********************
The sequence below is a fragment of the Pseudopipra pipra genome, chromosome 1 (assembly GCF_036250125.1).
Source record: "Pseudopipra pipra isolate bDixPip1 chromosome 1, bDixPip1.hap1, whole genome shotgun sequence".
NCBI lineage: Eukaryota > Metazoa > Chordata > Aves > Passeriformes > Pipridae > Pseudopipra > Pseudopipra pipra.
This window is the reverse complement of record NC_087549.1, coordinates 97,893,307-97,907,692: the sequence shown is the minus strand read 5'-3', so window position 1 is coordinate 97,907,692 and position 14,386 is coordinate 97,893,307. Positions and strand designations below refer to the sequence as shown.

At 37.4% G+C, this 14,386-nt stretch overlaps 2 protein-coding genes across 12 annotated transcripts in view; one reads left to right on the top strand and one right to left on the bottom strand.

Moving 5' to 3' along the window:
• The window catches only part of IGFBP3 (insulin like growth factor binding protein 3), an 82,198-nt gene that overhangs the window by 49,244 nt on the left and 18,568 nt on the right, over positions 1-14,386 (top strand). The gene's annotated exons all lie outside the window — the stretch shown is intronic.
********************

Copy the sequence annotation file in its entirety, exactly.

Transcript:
The sequence below is a fragment of the Pseudopipra pipra genome, chromosome 1 (assembly GCF_036250125.1).
Source record: "Pseudopipra pipra isolate bDixPip1 chromosome 1, bDixPip1.hap1, whole genome shotgun sequence".
NCBI lineage: Eukaryota > Metazoa > Chordata > Aves > Passeriformes > Pipridae > Pseudopipra > Pseudopipra pipra.
This window is the reverse complement of record NC_087549.1, coordinates 97,893,307-97,907,692: the sequence shown is the minus strand read 5'-3', so window position 1 is coordinate 97,907,692 and position 14,386 is coordinate 97,893,307. Positions and strand designations below refer to the sequence as shown.

At 37.4% G+C, this 14,386-nt stretch overlaps 2 protein-coding genes across 12 annotated transcripts in view; one reads left to right on the top strand and one right to left on the bottom strand.

Moving 5' to 3' along the window:
• The window catches only part of IGFBP3 (insulin like growth factor binding protein 3), an 82,198-nt gene that overhangs the window by 49,244 nt on the left and 18,568 nt on the right, over positions 1-14,386 (top strand). The gene's annotated exons all lie outside the window — the stretch shown is intronic.